A longtime boon to children looking to placate mothers who wish they’d read more, the Captain Underpants series of chapter books was the pinnacle of toilet humor to kids in the ’90s and early ’00s. Over 12 books and three spin-offs, author Dav Pilkey generated gaggles of giggles with the superheroic adventures of a crimefighter clad only in a red cape and tightened whiteys, who used a plunger in his unending battle against bathroom-appropriate crime. Such nefarious villains as Doctor Diaper, the Turbo Toilet 2000, and Professor Pippy Pee-Pee Poopypants (a phrase I like to imagine executives at 20th Century Fox saying out loud, usually while seated at a long conference table) all crossed paths with the minimally-clothed defender of truth, justice, and excretive freedoms.
There are a lot of movies about adults searching for their birth parents, but those are often warm, heart-touching stories about love and reunion. In ‘Bastards,’ that search is more about two sons digging up their mother’s sexual past.
Drunk History has made its way around the block, from web series to Emmy nominations, and Season 4 on Comedy Central may be the most satisfied year yet. Not only do we get a first taste of Hamilton star Lin-Manuel Miranda retelling the famous duel, but the first trailer brings a bevy of celebrities from Elizabeth Olsen to Ronda Rousey.
It hasn’t been two years since the six-car collision that threw Tracy Morgan’s whole future into question, but the actor has already begun his comeback. He appeared in the Christmas comedy The Night Before back in the winter as the omniscient...
Jon Stewart said goodbye to The Daily Show last night in equal parts star-studded and quiet, personal fashion as former correspondents like Steve Carell, Stephen Colbert, John Oliver and Olivia Munn returned to pay their respects, while Bruce Springsteen closed out the slow with a performance — at Stewart’s request — of his 1999 song “The Land of Hopes and Dreams” and, for his fellow New Jerseyan, “Born to Run”.
Full disclosure: I missed the last 10 minutes of Vacation. Last night’s press screening started 20 minutes late, then began without any sound, which lead to a 10 minute delay to correct the technical difficulties. With an unbreakable engagement elsewhere, I had to sneak out right before the very last scene. So take this review with as many grains of salt as you’d like. If you think those final minutes might recontextualize everything that came before to transform a generally miserable comedy into a beacon of transcendent hilarity, so be it. Having sat through the previous 90 minutes, I’m of the opinion that nothing short of the long-lost missing footage from Orson Welles’ Magnificent Ambersons could have redeemed this dreadful film.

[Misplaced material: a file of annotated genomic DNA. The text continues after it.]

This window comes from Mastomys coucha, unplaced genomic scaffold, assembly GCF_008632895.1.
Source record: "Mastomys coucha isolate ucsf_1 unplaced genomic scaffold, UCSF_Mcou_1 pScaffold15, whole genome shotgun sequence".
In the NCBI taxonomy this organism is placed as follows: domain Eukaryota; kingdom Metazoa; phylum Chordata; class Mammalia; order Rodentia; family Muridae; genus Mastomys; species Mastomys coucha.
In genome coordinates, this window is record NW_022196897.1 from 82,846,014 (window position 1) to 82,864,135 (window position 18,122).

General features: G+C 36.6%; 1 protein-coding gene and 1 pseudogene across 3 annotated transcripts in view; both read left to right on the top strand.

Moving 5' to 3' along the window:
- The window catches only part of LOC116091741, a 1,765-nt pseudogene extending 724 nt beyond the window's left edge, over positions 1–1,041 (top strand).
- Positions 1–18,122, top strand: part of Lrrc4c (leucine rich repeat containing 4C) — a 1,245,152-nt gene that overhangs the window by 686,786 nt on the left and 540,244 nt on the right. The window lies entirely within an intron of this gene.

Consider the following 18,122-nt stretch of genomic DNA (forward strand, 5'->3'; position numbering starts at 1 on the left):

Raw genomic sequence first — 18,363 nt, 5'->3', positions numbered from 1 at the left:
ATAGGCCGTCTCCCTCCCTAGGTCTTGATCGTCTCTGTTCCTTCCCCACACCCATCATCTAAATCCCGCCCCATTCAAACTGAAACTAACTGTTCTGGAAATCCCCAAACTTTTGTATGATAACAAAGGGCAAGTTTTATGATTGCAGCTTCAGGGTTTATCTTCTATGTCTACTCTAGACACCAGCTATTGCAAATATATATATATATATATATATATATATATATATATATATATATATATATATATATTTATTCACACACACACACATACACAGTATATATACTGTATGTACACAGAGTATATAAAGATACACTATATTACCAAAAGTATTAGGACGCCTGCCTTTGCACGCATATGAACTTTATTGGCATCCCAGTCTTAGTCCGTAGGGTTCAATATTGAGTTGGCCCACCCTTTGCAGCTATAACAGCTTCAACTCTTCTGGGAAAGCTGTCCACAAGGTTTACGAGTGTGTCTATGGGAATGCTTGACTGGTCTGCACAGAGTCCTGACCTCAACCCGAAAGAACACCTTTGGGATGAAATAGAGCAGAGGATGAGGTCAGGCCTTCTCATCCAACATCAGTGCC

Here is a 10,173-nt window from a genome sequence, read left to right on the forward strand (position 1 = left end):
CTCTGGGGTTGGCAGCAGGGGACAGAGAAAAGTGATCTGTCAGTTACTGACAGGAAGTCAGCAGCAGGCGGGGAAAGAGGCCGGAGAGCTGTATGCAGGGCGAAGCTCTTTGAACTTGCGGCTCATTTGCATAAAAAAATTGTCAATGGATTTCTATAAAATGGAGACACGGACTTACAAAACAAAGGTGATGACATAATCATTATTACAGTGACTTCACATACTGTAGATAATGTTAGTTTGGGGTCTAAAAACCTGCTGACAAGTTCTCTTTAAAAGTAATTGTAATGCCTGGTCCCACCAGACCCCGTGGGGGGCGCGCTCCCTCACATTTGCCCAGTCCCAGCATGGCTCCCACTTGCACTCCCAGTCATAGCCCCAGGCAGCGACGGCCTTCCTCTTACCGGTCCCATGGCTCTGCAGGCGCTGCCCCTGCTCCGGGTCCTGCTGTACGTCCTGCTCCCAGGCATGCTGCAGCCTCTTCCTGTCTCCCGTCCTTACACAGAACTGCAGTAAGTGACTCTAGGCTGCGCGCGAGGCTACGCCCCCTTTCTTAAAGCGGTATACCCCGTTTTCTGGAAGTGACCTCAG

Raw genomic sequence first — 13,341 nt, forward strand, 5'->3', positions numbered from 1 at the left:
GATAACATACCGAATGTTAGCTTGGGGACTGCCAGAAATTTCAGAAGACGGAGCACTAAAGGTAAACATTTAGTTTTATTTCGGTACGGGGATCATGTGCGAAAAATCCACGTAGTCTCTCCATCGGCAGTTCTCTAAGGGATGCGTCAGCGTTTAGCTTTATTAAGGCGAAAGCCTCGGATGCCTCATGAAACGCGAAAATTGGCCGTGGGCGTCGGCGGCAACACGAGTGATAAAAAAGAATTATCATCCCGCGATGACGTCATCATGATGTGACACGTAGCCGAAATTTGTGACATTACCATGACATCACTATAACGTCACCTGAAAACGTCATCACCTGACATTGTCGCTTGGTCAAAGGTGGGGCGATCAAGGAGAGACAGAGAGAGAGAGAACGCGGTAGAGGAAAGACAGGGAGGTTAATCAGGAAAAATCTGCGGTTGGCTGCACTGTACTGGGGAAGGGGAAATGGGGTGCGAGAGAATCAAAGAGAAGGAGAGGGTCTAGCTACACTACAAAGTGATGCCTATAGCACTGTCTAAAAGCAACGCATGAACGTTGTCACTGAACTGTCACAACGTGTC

They are sequels and there are remakes and there is the new Vacation, which manages to somehow be both of those things at the same time. It’s a sequel in that it follows the grown-up Rusty (Ed Helms) and his new family, but it’s a remake because it, once again, tracks the Griswold clan as they embark on a cross-country road trip to visit Walley World. And while the original film had its fair share of off-color jokes, the mere existence of this new red band trailer is all the evidence you need that this remaquel will push the boundaries of the R-rating.
What at first seemed like a silly idea for a reboot/sequel has already proven itself as incredibly promising with just a couple of trailers — a new trailer for Vacation has arrived, and it’s just as funny as the previous ones (although it features less of Chris Hemsworth’s, um, area). A new generation of Griswolds hit the road for Walley World, and the results appear to be even more disastrous than the original gang’s vacation attempts.
The new Vacation may bear the same name as the old Vacation, but it’s actually a sequel, taking place a few decades after the first ill-fated Griswold family trip to Walley World. The first trailer for this new version has arrived and while it has the same title and premise as its predecessor, it bends over backwards to let you know that Ed Helms is the same Rusty Griswold from 32 years ago, all grown up. Can we call this a rebootquel?
They’re making a new version of The Naked Gun, because they’re making a new version of every old movie. And they’re making this one with Ed Helms, because Ed Helms starred in some of the biggest comedies of all time, including The Hangover (and he’s already remaking, or at least updating, National Lampoon’s Vacation). But according to David Zucker, the director of the original Naked Gun, the new film “won’t be like” the old one, because ... honestly, I have no earthly idea.